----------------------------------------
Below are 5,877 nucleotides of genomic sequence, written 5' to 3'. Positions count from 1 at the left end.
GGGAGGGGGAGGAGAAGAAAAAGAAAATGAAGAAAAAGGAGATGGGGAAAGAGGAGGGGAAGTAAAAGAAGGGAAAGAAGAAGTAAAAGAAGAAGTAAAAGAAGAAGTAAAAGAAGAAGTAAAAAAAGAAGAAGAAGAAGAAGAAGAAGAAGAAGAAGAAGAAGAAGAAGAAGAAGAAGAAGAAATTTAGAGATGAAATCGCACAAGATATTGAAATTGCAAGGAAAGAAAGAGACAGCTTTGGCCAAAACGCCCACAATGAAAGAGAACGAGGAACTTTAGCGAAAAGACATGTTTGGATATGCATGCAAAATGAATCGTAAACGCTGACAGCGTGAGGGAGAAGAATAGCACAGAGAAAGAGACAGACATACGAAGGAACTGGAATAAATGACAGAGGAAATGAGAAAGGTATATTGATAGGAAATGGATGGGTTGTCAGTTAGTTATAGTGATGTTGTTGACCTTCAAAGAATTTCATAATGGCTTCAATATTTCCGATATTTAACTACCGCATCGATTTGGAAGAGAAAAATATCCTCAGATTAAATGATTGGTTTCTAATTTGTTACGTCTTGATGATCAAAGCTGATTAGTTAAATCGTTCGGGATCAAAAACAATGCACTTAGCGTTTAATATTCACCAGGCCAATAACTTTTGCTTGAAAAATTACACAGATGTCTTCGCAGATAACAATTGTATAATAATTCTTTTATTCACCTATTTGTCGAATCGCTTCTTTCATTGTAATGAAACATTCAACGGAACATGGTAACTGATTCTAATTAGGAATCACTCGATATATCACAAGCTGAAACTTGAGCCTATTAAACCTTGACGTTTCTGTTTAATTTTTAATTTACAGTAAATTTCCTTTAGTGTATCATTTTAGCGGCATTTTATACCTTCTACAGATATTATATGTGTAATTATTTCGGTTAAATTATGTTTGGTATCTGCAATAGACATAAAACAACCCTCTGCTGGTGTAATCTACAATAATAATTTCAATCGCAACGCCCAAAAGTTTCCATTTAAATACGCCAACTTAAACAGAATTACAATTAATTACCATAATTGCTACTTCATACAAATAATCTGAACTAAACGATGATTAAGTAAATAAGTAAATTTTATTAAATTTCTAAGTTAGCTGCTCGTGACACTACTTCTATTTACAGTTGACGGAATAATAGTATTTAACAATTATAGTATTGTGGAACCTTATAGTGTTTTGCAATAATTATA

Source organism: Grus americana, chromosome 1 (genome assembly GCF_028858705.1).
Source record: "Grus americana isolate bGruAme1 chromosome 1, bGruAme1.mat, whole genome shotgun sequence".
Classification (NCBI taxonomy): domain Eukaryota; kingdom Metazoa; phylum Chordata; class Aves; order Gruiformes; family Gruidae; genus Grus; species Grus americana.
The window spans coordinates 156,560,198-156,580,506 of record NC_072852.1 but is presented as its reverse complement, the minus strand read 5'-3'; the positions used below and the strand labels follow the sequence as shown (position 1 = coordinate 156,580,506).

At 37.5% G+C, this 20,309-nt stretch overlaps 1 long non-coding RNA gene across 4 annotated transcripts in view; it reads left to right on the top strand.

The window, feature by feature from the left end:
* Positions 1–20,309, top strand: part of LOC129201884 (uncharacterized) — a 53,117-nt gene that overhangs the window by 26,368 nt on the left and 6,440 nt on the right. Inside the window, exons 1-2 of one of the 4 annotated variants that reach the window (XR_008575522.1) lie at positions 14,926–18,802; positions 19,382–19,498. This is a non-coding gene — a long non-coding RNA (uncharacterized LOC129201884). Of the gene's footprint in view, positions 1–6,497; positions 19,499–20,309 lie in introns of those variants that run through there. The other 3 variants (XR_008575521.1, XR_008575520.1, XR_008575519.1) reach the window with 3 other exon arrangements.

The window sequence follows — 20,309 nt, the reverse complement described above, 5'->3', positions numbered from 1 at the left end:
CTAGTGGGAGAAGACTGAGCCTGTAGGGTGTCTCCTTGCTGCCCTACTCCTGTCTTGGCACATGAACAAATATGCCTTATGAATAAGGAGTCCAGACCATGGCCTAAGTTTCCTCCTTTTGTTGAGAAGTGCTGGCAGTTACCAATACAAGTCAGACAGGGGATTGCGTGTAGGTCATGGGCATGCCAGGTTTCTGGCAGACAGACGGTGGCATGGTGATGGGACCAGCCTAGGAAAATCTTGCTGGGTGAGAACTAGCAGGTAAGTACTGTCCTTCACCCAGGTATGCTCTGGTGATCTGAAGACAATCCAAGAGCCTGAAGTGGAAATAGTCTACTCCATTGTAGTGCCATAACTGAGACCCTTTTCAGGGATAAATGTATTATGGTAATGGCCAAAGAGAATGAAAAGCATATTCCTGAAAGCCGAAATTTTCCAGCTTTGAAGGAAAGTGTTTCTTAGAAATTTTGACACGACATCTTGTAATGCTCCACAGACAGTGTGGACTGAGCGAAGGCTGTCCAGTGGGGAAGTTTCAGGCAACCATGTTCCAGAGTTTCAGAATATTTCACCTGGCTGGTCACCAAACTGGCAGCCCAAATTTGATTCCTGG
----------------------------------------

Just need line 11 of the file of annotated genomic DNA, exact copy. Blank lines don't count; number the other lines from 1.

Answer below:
CTAGTGGGAGAAGACTGAGCCTGTAGGGTGTCTCCTTGCTGCCCTACTCCTGTCTTGGCACATGAACAAATATGCCTTATGAATAAGGAGTCCAGACCATGGCCTAAGTTTCCTCCTTTTGTTGAGAAGTGCTGGCAGTTACCAATACAAGTCAGACAGGGGATTGCGTGTAGGTCATGGGCATGCCAGGTTTCTGGCAGACAGACGGTGGCATGGTGATGGGACCAGCCTAGGAAAATCTTGCTGGGTGAGAACTAGCAGGTAAGTACTGTCCTTCACCCAGGTATGCTCTGGTGATCTGAAGACAATCCAAGAGCCTGAAGTGGAAATAGTCTACTCCATTGTAGTGCCATAACTGAGACCCTTTTCAGGGATAAATGTATTATGGTAATGGCCAAAGAGAATGAAAAGCATATTCCTGAAAGCCGAAATTTTCCAGCTTTGAAGGAAAGTGTTTCTTAGAAATTTTGACACGACATCTTGTAATGCTCCACAGACAGTGTGGACTGAGCGAAGGCTGTCCAGTGGGGAAGTTTCAGGCAACCATGTTCCAGAGTTTCAGAATATTTCACCTGGCTGGTCACCAAACTGGCAGCCCAAATTTGATTCCTGG